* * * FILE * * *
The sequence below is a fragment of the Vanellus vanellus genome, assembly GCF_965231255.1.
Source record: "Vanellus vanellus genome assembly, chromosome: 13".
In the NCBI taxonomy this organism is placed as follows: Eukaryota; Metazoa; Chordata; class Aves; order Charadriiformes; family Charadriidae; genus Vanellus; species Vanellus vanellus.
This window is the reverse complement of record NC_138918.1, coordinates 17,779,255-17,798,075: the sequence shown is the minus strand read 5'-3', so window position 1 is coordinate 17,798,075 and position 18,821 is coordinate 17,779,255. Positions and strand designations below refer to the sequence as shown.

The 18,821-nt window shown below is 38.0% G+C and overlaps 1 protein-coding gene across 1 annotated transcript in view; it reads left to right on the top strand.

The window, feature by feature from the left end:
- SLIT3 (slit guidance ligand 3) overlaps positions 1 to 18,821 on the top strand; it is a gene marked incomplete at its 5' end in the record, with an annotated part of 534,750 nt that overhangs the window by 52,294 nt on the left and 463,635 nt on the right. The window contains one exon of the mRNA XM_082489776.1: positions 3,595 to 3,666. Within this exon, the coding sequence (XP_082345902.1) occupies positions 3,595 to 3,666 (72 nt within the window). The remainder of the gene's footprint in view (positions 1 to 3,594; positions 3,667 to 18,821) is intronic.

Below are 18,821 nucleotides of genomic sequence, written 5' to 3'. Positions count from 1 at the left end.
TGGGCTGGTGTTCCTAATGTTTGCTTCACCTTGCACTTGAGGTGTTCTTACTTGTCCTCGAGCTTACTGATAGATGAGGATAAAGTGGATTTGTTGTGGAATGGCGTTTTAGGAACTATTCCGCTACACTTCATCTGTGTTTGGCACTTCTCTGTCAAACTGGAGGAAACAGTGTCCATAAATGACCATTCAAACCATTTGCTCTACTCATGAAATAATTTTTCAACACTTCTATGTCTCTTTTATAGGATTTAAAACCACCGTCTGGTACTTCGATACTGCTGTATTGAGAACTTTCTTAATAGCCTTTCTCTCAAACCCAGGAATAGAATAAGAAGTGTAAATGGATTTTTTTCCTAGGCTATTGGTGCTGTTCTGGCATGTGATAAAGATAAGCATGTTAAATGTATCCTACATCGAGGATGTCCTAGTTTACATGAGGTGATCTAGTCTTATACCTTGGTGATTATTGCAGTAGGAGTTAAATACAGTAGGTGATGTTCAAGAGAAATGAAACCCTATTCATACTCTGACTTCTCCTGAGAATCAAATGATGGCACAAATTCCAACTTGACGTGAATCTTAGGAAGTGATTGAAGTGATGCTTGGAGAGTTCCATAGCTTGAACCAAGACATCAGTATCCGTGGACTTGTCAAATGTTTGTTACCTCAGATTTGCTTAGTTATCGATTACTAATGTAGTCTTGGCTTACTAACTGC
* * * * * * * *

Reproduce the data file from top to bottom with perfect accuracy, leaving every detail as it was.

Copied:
The sequence below is a fragment of the Vanellus vanellus genome, assembly GCF_965231255.1.
Source record: "Vanellus vanellus genome assembly, chromosome: 13".
In the NCBI taxonomy this organism is placed as follows: Eukaryota; Metazoa; Chordata; class Aves; order Charadriiformes; family Charadriidae; genus Vanellus; species Vanellus vanellus.
This window is the reverse complement of record NC_138918.1, coordinates 17,779,255-17,798,075: the sequence shown is the minus strand read 5'-3', so window position 1 is coordinate 17,798,075 and position 18,821 is coordinate 17,779,255. Positions and strand designations below refer to the sequence as shown.

The 18,821-nt window shown below is 38.0% G+C and overlaps 1 protein-coding gene across 1 annotated transcript in view; it reads left to right on the top strand.

The window, feature by feature from the left end:
- SLIT3 (slit guidance ligand 3) overlaps positions 1 to 18,821 on the top strand; it is a gene marked incomplete at its 5' end in the record, with an annotated part of 534,750 nt that overhangs the window by 52,294 nt on the left and 463,635 nt on the right. The window contains one exon of the mRNA XM_082489776.1: positions 3,595 to 3,666. Within this exon, the coding sequence (XP_082345902.1) occupies positions 3,595 to 3,666 (72 nt within the window). The remainder of the gene's footprint in view (positions 1 to 3,594; positions 3,667 to 18,821) is intronic.

Below are 18,821 nucleotides of genomic sequence, written 5' to 3'. Positions count from 1 at the left end.
TGGGCTGGTGTTCCTAATGTTTGCTTCACCTTGCACTTGAGGTGTTCTTACTTGTCCTCGAGCTTACTGATAGATGAGGATAAAGTGGATTTGTTGTGGAATGGCGTTTTAGGAACTATTCCGCTACACTTCATCTGTGTTTGGCACTTCTCTGTCAAACTGGAGGAAACAGTGTCCATAAATGACCATTCAAACCATTTGCTCTACTCATGAAATAATTTTTCAACACTTCTATGTCTCTTTTATAGGATTTAAAACCACCGTCTGGTACTTCGATACTGCTGTATTGAGAACTTTCTTAATAGCCTTTCTCTCAAACCCAGGAATAGAATAAGAAGTGTAAATGGATTTTTTTCCTAGGCTATTGGTGCTGTTCTGGCATGTGATAAAGATAAGCATGTTAAATGTATCCTACATCGAGGATGTCCTAGTTTACATGAGGTGATCTAGTCTTATACCTTGGTGATTATTGCAGTAGGAGTTAAATACAGTAGGTGATGTTCAAGAGAAATGAAACCCTATTCATACTCTGACTTCTCCTGAGAATCAAATGATGGCACAAATTCCAACTTGACGTGAATCTTAGGAAGTGATTGAAGTGATGCTTGGAGAGTTCCATAGCTTGAACCAAGACATCAGTATCCGTGGACTTGTCAAATGTTTGTTACCTCAGATTTGCTTAGTTATCGATTACTAATGTAGTCTTGGCTTACTAACTGC